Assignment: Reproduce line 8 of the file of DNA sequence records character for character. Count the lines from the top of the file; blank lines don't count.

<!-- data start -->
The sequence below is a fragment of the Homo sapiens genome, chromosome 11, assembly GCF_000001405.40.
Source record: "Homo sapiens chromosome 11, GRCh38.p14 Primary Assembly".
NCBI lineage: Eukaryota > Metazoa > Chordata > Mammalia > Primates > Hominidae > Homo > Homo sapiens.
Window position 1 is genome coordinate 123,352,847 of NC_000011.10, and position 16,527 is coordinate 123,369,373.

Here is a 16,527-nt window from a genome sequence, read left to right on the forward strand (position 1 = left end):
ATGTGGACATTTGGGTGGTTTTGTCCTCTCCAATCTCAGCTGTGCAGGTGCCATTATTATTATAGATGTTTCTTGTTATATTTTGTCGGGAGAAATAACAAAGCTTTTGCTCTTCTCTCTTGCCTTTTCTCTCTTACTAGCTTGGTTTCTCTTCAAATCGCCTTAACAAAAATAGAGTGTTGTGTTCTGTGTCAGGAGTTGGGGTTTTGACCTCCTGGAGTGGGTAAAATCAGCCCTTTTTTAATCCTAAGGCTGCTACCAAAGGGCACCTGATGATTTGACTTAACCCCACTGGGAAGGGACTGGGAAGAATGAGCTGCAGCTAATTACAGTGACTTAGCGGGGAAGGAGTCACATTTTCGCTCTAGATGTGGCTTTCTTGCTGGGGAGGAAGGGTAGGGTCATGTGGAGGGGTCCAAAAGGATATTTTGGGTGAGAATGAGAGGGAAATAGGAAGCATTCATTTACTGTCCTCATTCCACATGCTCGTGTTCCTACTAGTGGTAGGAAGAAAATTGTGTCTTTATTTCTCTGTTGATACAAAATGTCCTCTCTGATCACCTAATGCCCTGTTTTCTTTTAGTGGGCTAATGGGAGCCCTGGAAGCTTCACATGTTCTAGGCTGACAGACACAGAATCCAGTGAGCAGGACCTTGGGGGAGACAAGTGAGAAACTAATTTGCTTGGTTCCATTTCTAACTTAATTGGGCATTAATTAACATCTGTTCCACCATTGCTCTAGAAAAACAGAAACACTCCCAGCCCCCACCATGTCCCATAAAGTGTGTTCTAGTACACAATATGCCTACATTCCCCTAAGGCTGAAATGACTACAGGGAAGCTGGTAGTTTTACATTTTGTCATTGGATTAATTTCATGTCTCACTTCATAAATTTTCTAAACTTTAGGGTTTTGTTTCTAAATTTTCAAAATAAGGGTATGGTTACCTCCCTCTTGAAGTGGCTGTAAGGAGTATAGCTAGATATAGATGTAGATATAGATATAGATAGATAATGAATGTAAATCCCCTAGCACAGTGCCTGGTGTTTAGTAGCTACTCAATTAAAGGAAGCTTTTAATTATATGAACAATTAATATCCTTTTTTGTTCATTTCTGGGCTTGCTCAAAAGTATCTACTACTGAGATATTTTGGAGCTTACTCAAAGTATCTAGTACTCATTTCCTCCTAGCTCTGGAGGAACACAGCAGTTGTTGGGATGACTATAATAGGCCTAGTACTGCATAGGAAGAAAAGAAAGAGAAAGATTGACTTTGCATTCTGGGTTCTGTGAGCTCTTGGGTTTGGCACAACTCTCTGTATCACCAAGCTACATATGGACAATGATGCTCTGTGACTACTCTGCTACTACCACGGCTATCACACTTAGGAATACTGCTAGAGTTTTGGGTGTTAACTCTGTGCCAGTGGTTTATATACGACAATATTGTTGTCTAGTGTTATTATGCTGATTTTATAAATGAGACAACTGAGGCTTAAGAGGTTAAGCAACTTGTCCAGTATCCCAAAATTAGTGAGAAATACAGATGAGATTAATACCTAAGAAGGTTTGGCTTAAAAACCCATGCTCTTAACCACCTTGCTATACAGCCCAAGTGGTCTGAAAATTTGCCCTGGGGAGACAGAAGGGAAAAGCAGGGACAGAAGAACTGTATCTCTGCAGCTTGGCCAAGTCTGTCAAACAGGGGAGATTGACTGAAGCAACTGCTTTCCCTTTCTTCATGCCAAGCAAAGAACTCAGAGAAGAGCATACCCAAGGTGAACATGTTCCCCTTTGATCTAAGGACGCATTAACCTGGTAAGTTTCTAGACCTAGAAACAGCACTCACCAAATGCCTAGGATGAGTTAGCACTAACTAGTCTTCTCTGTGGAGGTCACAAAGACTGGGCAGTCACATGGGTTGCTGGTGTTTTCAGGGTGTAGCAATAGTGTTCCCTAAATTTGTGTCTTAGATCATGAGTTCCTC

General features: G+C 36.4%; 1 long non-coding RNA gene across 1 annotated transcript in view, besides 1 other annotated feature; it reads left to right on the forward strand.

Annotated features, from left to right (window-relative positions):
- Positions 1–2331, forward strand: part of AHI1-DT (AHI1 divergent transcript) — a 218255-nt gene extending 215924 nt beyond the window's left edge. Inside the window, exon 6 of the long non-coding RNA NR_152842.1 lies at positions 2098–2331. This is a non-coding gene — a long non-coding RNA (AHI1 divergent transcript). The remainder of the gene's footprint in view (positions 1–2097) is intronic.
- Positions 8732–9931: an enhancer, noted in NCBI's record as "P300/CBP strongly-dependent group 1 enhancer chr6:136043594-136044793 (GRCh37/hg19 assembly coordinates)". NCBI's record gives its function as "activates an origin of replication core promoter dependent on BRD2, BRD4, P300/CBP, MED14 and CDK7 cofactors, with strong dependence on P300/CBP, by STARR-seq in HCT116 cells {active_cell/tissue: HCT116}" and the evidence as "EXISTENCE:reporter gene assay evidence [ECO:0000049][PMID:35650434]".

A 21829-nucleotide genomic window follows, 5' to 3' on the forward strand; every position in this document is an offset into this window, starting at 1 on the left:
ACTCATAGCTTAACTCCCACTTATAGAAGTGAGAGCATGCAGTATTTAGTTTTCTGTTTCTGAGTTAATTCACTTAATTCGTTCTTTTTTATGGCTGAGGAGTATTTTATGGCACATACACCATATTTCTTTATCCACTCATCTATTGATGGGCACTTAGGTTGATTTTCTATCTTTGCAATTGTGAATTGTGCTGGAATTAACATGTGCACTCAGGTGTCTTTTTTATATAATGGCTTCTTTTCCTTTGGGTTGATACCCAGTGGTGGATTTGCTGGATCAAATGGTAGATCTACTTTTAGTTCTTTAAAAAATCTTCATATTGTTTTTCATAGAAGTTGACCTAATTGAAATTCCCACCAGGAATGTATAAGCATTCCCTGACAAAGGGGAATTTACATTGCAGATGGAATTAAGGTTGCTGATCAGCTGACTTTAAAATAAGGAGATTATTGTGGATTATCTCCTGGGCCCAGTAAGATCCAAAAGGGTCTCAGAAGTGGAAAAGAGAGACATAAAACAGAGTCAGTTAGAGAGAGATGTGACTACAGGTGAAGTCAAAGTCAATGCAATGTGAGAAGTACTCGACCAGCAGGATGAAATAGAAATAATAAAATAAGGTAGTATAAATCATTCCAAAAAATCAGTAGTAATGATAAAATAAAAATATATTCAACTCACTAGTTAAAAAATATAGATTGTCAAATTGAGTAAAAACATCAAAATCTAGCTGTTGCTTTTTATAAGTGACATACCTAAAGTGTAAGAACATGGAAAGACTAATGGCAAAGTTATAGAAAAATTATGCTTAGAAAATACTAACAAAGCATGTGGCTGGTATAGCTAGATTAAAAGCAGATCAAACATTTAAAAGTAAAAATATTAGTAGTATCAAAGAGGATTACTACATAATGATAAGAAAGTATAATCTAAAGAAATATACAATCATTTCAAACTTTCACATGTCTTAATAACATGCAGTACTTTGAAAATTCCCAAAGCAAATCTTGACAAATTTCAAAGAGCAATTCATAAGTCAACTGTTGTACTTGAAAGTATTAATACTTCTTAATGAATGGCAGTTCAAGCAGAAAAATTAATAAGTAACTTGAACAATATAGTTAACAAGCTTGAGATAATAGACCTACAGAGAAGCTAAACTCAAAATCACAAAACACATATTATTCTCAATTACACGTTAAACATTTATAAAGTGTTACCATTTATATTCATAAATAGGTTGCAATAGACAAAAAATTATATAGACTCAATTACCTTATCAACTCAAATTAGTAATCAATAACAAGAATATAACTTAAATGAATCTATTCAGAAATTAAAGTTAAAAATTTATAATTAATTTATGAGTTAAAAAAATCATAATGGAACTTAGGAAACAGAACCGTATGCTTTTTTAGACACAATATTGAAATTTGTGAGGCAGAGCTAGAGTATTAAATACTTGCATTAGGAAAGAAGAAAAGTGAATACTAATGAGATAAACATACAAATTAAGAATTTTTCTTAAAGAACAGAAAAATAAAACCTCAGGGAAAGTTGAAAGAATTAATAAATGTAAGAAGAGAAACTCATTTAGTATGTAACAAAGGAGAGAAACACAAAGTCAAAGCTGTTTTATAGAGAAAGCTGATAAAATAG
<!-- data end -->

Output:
Annotated features, from left to right (window-relative positions):